The release said the department is awarding a combined $455 million of funding through two international food initiatives: Food for Progress, and the McGovern-Dole International Food for Education and Child Nutrit

Jury awards $400,000 in Black Hills National Forest gender discrimination case

A jury awarded $400,000 in damages Saturday to a former Black Hills National Forest district ranger in her discrimination case against the federal government.

The verdict came after a week-long trial in federal court at Rapid City.

The jury found in favor of Ruth Esperance’s claim that she suffered gender discrimination. The jury also found that the Forest Service had not proven Esperance would’ve been reassigned to a different job regardless of her gender.

Esperance was the ranger of the Bla

New approach needed as Forest Service fumbles on Black Hills leadership

When I reported back in May that the Black Hills National Forest was on its eighth supervisor in seven years, I made it sound like that was a lot of turnover.

Since then, there have been two more supervisors.

That brings the tally to 10 in the past seven years, and five this year alone.

The current year’s turnover began in the spring with the departure of Jeff Tomac, who was the last person to hold the job without an “acting” tag. He’s been followed in rapid succession by Acting Supervisors B

Trump rally highlights Republican division with booing of absent Thune, Rounds, Johnson

RAPID CITY — A Friday event intended to rally the South Dakota Republican Party around Donald Trump’s visit to the state instead showcased division at the party’s highest levels.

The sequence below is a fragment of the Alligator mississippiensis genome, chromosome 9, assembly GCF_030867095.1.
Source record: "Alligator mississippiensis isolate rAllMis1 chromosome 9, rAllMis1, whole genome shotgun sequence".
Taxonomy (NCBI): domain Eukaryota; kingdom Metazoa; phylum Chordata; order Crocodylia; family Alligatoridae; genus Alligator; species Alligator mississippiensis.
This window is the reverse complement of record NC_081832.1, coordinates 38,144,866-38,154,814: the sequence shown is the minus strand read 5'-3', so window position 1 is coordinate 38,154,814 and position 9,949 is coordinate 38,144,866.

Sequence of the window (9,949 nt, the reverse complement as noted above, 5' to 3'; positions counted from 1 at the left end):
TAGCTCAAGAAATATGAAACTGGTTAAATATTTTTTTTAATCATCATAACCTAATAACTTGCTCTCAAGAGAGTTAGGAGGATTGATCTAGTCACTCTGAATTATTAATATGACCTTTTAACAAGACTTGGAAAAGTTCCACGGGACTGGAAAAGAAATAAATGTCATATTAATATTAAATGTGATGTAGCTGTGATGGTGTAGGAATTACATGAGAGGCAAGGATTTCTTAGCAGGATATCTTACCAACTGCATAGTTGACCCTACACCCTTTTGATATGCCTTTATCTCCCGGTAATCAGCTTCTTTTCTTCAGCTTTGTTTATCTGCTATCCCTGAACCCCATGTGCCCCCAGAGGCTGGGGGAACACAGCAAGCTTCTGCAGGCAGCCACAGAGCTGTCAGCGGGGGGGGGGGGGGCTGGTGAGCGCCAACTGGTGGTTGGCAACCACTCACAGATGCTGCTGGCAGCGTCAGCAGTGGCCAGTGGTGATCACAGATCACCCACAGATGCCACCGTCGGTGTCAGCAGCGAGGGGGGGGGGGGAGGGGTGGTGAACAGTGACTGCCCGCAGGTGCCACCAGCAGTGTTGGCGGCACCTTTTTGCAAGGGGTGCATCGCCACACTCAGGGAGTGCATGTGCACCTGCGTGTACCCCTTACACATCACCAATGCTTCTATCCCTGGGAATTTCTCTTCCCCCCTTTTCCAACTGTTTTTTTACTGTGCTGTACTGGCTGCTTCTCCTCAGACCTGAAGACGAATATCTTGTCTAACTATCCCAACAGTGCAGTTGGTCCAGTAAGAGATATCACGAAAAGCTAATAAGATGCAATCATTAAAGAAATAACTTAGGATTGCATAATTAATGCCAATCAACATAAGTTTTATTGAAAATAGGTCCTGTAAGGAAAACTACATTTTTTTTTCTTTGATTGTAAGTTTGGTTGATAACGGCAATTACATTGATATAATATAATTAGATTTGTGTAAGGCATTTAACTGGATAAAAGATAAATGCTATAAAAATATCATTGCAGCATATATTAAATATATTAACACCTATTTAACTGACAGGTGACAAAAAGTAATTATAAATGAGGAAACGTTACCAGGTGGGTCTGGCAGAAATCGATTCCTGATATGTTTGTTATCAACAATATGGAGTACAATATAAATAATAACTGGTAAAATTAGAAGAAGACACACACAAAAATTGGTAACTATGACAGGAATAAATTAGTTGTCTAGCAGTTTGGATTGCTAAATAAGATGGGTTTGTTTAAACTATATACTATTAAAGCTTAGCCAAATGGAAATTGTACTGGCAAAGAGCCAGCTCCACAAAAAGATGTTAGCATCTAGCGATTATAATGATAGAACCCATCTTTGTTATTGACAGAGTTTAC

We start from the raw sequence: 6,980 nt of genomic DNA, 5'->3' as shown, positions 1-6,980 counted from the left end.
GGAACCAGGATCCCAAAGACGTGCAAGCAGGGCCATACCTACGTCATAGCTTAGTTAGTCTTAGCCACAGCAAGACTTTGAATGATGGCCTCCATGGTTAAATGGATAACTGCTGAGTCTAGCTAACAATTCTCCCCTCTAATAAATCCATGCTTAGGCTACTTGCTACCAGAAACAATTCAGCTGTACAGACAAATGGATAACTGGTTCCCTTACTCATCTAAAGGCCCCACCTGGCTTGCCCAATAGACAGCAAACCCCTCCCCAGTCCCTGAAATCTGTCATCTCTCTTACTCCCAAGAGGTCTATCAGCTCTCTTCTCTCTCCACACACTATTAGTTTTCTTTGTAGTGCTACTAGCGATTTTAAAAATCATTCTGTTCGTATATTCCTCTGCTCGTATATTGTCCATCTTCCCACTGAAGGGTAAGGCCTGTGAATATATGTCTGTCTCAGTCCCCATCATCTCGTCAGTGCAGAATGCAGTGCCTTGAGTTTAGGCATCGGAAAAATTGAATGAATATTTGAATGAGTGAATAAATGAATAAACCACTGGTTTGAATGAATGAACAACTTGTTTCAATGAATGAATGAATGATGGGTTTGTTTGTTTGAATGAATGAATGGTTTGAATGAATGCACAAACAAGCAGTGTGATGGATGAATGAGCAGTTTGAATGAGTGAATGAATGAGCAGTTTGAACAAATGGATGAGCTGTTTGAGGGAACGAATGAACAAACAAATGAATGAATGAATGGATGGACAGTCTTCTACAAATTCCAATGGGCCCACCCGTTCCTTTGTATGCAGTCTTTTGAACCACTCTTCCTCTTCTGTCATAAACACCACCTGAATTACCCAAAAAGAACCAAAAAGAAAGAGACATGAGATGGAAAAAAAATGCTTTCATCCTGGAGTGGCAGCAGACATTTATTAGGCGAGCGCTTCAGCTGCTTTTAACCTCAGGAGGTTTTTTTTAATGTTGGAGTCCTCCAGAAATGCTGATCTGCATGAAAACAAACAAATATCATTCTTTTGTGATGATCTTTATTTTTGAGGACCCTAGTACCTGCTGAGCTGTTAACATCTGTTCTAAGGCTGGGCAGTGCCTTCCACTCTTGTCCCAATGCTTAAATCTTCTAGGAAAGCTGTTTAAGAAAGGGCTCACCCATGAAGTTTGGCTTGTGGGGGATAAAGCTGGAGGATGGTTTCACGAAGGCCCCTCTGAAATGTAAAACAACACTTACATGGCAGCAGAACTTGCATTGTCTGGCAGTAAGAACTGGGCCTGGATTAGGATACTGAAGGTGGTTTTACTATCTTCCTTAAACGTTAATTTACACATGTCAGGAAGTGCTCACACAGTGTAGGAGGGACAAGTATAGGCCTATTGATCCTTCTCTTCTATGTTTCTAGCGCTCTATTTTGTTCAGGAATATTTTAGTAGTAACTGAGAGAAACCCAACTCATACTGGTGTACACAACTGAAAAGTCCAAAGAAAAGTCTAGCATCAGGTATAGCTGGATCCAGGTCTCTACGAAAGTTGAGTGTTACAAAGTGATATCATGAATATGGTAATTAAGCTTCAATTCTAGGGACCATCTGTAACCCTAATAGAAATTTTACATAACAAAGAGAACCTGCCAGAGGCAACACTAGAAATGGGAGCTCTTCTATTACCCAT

The state’s all-Republican, three-member congressional delegation — Sens. John Thune and Mike Rounds, and Rep. Dusty Johnson — did not attend the event in the ice arena at The Monument. Their absence was loudly noted several times by a crowd of about 7,000.

Gov. Kristi Noem took what some in the audience appeared to i

ACLU is 'RZNHELL' with state over specialized plate denials

It’s OK to be a “HELLCAT,” but not a “HELLBOY.” Don’t tell anybody to “HLDMYBR,” but it’s fine to go on a “BEERRUN.” And don’t say “IH8U,” but “YUH8ME” is acceptable.

Those are some of the inconsistencies in state government’s evaluation of specialized vehicle license plate requests, according to the American Civil Liberties Union of South Dakota. The ACLU sent a letter to state officials Tuesday citing what the organization described as actual examples of approvals and denials.


With reorganization plans squashed for now, VA celebrates new Rapid City clinic

RAPID CITY — The long-debated, evolving plans for veterans’ health care in the Black Hills took a step forward Thursday with the grand opening of a new outpatient clinic.